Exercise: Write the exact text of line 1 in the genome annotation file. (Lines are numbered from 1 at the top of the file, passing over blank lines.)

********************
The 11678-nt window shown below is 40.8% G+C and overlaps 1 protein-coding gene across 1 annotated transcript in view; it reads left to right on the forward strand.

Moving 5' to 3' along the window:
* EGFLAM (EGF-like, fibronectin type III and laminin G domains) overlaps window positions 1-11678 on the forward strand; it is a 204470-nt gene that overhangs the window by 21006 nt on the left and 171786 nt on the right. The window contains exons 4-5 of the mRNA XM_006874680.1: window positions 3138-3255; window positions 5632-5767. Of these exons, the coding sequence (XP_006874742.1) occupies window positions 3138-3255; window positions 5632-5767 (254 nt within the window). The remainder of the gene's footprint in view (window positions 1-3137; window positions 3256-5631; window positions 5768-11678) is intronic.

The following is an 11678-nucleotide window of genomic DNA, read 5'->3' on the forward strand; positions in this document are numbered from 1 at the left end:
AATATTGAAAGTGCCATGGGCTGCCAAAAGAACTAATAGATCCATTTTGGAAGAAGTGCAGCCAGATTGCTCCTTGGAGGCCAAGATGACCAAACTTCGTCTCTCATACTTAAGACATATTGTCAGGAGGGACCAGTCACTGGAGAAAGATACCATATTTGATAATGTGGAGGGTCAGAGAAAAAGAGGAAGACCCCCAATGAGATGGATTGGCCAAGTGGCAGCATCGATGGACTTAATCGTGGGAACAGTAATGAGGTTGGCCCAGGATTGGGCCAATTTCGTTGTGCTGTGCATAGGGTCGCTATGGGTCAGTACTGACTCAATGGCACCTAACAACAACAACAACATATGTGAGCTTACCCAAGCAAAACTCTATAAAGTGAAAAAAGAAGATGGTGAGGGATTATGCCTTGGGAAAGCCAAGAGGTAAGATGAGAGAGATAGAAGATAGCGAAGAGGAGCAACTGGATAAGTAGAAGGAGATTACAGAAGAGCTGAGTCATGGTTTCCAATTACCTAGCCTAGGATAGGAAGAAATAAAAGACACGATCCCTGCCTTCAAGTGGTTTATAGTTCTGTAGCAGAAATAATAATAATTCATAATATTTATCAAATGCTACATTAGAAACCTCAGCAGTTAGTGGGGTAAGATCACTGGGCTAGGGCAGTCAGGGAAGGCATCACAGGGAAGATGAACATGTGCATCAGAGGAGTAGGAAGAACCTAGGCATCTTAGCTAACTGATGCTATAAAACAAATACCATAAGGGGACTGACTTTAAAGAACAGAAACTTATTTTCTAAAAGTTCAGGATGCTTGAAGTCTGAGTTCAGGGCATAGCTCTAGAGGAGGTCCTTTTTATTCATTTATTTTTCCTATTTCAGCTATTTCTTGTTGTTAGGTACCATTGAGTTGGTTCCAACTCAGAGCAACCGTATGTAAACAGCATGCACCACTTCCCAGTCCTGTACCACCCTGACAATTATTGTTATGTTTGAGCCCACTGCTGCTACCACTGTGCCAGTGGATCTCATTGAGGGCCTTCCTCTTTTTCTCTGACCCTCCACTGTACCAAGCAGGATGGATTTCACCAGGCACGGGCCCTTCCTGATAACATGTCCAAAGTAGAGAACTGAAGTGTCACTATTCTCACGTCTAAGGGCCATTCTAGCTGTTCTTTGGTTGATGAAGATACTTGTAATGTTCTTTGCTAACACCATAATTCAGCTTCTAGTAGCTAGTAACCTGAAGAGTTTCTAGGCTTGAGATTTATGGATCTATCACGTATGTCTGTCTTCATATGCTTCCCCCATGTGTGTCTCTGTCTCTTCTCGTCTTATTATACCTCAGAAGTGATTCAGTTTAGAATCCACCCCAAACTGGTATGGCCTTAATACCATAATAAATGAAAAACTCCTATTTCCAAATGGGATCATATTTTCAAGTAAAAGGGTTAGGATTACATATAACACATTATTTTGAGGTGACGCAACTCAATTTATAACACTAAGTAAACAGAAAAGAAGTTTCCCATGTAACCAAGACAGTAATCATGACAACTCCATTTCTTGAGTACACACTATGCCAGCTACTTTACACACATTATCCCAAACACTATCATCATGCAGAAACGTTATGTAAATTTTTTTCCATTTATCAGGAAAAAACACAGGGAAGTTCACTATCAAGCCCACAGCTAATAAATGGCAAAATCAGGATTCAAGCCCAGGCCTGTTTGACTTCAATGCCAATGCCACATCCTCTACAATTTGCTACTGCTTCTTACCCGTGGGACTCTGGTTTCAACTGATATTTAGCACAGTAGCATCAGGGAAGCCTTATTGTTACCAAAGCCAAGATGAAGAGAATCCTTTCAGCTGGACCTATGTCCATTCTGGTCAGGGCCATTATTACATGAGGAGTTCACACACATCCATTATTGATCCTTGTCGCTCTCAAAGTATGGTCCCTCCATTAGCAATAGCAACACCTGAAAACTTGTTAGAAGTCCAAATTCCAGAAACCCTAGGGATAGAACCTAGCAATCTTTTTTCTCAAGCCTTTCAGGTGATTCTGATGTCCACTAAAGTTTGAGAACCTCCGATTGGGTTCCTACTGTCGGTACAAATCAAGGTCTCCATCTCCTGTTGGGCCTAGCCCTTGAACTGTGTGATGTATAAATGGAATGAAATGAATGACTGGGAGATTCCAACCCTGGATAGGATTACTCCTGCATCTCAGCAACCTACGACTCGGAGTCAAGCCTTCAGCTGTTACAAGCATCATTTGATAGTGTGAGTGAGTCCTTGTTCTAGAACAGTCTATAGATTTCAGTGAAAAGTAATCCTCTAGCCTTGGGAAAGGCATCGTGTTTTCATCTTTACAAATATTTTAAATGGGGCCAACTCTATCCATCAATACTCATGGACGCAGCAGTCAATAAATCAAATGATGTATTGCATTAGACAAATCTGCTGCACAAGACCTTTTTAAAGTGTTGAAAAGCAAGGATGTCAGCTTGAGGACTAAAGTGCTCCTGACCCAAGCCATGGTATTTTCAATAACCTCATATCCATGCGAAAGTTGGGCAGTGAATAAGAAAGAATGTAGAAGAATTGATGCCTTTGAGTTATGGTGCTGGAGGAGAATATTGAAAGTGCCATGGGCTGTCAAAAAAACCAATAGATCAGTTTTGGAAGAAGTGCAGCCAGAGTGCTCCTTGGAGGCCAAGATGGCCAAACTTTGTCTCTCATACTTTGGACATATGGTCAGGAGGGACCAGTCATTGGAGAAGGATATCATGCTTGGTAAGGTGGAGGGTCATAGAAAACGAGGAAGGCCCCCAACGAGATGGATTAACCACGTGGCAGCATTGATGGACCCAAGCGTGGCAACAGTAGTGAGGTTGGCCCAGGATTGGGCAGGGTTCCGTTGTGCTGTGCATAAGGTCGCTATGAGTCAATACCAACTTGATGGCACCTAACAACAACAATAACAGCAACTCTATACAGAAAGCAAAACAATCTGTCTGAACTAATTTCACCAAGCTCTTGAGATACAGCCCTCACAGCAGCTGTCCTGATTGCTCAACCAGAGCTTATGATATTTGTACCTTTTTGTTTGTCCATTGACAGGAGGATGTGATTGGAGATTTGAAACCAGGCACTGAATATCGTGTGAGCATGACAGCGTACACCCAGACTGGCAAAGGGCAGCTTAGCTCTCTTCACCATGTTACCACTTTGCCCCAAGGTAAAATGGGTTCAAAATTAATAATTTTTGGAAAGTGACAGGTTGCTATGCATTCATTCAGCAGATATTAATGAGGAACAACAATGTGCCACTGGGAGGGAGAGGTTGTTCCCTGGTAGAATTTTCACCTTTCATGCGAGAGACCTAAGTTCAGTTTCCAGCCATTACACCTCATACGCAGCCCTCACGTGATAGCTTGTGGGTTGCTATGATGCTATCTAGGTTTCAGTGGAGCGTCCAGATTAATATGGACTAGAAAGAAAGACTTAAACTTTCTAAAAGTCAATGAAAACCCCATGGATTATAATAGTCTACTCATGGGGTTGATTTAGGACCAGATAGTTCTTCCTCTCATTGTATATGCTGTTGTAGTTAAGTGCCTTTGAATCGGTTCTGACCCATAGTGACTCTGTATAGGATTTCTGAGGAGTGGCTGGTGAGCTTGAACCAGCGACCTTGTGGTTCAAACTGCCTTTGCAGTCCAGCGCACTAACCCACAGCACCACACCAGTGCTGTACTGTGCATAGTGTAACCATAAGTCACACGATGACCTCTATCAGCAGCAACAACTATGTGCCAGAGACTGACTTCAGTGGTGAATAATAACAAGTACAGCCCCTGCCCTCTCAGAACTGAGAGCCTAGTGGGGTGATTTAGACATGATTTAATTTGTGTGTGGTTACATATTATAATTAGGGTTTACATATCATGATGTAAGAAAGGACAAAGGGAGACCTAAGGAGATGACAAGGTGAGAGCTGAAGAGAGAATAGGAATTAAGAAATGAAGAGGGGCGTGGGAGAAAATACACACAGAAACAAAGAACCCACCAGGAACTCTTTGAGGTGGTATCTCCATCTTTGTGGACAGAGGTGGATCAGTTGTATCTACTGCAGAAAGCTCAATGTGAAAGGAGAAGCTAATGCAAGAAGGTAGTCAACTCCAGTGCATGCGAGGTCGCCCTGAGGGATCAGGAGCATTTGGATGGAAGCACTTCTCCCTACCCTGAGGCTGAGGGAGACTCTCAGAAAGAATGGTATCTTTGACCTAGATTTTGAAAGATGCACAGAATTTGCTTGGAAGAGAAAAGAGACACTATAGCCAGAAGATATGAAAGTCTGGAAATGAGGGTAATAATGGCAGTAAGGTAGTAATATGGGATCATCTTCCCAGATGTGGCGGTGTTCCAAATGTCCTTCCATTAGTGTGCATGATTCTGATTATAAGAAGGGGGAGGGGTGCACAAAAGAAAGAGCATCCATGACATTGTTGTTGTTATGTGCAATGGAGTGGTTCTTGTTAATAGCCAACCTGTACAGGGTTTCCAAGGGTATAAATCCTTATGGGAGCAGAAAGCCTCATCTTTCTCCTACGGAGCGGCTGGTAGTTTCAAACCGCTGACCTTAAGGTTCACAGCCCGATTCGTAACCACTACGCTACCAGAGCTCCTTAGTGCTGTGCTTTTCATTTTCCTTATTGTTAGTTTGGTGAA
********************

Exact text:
The 11678-nt window shown below is 40.8% G+C and overlaps 1 protein-coding gene across 1 annotated transcript in view; it reads left to right on the forward strand.